A tow truck driver, who claims Cleveland officials ruined his business and dragged his name through the mud, is suing Cleveland for $5 million, according to Cleveland.com. 

On May 26, U.S. District Judge James Gwin ruled that Cleveland police violated the rights of 37-year-old Jose Rodriguez when they searched his property, confiscated his entire fleet and arrested him without a warrant or probable cause in July 2006. 

Rodriguez was in the process of buying M&M Auto Body and Towing when he was arrested by police based on an anonymous tip that claimed Rodriguez had received stolen property. According to the news source, police told Rodriguez that they were conducting an annual inspection as they wandered around the property and inspected vehicles in the impound lot. 

Police seized a 2004 Ford dump truck and four other tow trucks from Rodriguez's property, citing that the vehicles didn't belong to him. During that incident, Rodriguez spent a week in jail before he was released on $15,000 bail. 

Days after his release, police showed up to Rodriguez's property with three news camera crews from local television stations. He was arrested for possession of criminal tools, including a floor jack, a tool chest and a welding torch. Additionally, police seized Rodriguez's remaining tow trucks and completely shut down the company, according to the news source. Months before his trial in January 2007, police refused to return Rodriguez's fleet.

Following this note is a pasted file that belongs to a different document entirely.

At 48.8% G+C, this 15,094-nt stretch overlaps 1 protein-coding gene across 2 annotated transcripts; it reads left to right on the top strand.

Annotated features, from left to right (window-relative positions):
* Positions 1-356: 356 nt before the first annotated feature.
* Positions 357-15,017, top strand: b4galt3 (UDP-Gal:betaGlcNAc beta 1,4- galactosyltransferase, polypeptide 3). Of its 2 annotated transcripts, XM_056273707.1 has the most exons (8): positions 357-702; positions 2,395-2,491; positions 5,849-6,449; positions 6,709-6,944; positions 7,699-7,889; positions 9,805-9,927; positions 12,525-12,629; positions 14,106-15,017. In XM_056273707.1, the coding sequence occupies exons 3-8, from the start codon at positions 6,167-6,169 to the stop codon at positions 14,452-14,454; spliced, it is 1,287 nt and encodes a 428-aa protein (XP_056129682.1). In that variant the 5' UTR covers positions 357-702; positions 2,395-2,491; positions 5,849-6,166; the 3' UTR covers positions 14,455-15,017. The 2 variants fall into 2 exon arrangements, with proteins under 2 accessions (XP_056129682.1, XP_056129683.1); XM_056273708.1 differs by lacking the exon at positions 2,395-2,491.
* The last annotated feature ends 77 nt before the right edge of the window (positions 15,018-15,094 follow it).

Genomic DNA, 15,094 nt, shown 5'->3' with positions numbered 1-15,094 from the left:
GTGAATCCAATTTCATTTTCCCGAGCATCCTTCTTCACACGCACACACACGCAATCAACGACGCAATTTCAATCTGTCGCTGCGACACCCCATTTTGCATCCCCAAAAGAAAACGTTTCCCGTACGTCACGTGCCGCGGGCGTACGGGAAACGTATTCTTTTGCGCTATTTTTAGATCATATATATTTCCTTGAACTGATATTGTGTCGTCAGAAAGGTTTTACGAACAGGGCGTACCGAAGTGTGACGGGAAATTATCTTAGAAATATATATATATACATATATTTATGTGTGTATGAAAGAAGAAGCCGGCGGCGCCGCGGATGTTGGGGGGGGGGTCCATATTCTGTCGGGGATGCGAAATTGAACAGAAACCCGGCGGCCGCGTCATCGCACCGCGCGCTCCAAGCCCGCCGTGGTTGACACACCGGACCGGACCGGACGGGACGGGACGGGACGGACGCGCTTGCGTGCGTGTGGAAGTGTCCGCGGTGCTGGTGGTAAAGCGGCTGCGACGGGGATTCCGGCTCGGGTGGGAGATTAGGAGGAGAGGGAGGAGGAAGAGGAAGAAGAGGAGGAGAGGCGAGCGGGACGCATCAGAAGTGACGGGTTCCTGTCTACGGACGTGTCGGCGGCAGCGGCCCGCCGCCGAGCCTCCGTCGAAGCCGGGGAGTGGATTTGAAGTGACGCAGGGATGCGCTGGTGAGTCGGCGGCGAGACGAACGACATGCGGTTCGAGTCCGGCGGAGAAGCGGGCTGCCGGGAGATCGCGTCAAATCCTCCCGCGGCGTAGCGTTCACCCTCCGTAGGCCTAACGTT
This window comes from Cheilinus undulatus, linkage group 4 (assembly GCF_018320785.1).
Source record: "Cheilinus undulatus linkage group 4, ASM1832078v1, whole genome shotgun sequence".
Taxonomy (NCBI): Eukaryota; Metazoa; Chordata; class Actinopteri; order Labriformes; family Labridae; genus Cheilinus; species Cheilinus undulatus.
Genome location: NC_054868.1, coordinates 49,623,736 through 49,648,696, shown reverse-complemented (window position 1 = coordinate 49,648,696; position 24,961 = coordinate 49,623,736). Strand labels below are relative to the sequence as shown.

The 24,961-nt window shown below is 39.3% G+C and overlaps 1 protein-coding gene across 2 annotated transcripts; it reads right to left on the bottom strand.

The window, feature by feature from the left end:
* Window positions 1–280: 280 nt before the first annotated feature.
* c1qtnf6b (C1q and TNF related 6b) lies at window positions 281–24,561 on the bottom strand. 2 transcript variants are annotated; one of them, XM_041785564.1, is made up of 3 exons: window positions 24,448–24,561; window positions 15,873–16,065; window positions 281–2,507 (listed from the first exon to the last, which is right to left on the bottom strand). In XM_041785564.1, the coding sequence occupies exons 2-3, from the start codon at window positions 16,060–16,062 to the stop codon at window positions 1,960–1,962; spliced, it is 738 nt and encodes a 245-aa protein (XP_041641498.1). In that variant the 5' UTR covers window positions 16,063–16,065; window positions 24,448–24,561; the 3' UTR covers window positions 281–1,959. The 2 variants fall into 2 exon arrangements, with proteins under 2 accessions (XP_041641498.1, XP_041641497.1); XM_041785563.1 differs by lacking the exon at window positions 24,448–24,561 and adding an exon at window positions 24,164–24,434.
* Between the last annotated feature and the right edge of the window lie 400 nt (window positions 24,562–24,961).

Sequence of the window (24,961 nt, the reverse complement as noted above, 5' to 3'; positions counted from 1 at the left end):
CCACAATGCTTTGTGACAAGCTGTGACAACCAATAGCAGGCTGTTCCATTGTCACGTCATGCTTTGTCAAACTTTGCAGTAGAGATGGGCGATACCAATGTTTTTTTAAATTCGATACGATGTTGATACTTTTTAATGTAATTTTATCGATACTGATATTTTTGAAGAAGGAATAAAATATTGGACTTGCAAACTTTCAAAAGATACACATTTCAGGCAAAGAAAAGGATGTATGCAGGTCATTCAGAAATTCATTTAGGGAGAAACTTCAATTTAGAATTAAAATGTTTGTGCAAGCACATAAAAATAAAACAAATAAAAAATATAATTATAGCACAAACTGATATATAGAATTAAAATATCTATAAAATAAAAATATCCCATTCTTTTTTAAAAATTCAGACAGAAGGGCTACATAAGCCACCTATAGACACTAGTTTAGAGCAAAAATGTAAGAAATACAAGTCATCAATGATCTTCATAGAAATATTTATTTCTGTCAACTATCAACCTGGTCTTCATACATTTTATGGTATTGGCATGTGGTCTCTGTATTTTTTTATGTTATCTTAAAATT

Because Rodriguez provided titles and ownership documents, verifying that he believed he lawfully owned all of the seized vehicles, he was acquitted at his January 2007 trial. Police were ordered to return all of Rodriguez's trucks; however, according to the Cleveland.com, the damage was already done and Rodriguez's business was in shambles. Additionally, he was fired from a management job at a factory due to the media frenzy over his second arrest. 

In August 2008, Rodriguez filed a federal lawsuit against the city. He is seeking $5 million for atonement. 

During the June 16 trial, a jury will determine whether the city failed to properly train officers to acquire warrants and whether police regularly dodge department policy and the law by claiming "administrative inspections" to describe warrantless searches. 

Gwin dismissed claims that the police's conduct and disregard for due process were malicious and that officers deliberately caused emotional distress on Rodriguez. However, a jury will decide whether or not the city was harassing Rodriguez when they refused his application for a city tow truck license and interfered with his state vehicle registration earlier in the year.